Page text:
If Mathis gets 400 at-bats this year, he could well doom the Angels to mediocrity all by himself. Wilson is nothing special, but he’s adequate both offensively and defensively. Conger has all of the offensive upside in the group, but if it was about offense, Mike Napoli never would have been traded in the first place. … The Angels should be able to get by with Callaspo and the oft-injured Izturis at third base. I’m putting Callaspo atop the depth chart, but Izturis could well be the team’s leadoff man on Opening Day.

Left field
1. Vernon Wells
2. Bobby Abreu
3. Reggie Willits
4. Chris Pettit

Center field
1. Peter Bourjos
2. Vernon Wells
3. Reggie Willits
4. Mike Trout

Right field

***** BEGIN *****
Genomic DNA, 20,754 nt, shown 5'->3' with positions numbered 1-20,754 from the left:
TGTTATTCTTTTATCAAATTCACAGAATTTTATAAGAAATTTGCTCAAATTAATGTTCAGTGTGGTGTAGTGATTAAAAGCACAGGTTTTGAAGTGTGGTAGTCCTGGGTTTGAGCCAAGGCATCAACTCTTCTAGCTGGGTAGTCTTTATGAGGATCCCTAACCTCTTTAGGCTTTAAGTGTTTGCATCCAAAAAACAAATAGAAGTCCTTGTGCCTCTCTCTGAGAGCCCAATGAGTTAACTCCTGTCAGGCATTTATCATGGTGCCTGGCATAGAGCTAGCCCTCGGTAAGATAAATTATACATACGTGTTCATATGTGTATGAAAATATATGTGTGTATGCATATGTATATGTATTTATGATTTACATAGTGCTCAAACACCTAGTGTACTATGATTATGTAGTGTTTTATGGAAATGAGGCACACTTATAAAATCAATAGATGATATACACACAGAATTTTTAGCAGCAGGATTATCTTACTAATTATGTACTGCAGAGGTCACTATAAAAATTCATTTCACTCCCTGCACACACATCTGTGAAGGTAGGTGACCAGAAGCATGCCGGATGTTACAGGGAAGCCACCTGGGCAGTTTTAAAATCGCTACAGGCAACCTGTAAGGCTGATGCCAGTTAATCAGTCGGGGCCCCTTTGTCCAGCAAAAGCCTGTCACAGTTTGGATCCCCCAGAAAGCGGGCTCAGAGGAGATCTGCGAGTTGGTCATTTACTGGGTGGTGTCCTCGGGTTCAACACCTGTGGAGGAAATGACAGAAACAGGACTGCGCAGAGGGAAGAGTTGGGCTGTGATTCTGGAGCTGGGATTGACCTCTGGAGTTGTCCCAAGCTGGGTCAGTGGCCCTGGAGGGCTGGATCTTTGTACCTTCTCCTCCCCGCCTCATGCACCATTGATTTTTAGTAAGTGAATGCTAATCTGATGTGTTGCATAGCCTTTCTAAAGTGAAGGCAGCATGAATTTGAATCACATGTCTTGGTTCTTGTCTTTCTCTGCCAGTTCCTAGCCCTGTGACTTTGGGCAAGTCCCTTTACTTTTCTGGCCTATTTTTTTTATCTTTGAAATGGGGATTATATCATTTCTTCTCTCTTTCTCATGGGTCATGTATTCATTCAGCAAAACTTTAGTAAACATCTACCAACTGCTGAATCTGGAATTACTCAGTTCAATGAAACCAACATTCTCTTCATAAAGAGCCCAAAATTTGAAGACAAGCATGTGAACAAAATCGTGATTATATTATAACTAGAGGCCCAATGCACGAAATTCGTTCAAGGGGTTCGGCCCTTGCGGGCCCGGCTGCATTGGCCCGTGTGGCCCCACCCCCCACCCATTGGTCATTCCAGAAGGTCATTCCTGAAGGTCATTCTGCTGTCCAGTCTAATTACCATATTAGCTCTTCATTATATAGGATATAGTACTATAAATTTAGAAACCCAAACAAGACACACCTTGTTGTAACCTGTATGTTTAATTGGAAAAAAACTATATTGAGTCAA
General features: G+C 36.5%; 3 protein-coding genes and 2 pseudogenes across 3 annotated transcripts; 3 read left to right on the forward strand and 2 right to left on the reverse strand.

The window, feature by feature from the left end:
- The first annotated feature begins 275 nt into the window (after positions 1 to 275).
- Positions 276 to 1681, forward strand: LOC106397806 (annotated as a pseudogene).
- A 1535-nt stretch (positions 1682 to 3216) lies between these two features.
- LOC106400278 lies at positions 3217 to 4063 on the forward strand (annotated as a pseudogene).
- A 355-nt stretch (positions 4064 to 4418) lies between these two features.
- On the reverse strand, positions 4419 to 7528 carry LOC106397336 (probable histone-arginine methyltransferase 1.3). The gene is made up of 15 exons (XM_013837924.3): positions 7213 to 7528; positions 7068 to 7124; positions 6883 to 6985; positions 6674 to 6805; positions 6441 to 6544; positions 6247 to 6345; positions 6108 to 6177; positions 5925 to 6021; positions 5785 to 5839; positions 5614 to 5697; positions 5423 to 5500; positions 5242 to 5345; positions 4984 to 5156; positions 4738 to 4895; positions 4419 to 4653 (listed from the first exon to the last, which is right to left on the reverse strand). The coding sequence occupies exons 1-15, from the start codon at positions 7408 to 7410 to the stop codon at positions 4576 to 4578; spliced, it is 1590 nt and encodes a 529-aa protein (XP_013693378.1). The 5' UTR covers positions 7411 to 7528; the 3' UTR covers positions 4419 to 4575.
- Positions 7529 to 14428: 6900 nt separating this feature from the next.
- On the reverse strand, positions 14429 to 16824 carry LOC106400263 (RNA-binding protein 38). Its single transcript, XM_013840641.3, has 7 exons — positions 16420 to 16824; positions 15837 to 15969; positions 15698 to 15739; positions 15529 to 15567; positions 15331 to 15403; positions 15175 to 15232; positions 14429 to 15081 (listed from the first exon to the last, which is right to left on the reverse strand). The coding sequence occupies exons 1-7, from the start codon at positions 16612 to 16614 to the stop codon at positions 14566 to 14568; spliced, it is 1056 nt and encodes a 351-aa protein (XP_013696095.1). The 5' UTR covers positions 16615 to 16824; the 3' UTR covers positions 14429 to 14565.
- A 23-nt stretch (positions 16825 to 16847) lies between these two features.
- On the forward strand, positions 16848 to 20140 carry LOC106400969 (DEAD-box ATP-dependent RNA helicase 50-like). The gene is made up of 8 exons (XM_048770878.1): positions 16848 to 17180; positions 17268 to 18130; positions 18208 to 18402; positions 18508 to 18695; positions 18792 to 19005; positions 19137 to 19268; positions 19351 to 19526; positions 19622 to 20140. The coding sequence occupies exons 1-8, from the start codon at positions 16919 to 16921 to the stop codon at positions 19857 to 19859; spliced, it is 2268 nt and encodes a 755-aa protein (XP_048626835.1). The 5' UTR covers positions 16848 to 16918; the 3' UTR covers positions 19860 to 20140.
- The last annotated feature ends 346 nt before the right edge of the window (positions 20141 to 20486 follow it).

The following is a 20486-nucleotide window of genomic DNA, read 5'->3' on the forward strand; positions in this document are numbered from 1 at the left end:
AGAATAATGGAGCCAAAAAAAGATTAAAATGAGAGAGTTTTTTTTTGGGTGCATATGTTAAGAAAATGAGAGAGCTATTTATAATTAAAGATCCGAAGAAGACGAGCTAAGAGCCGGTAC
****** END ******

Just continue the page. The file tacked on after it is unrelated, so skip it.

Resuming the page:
1. Torii Hunter
2. Bobby Abreu
3. Chris Pettit
4. Jeremy Moore

DH
1. Bobby Abreu
2. Mark Trumbo
3. Hank Conger
4. Chris Pettit

Or the leadoff man could be Scott Podsednik, if the Angels decide to put Wells in center and send Bourjos back to Triple-A. That’d be another lateral move, though. If the Angels really think they’d be better off with that arrangement, they might as well trade Bourjos now, since Trout, baseball’s No. 1 prospect, is going to be ready in a year, if not earlier.

Orioles sign ex-Padres reliever Dale Thayer

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Right-hander Dale Thayer and the Orioles have agreed to a minor-league contract that includes an invitation to spring training.

Thayer had a rough 2015 season for the Padres, posting a 4.06 ERA and spending time in the minors, but he was a solid part of San Diego’s bullpen from 2012-2014 with a combined 3.02 ERA and 173/50 K/BB ratio in 188 innings.

At age 35 there’s no guarantee that Thayer will look good enough to claim a spot on the Opening Day roster, but he’s got a strong chance to wind up pitching middle relief for Baltimore.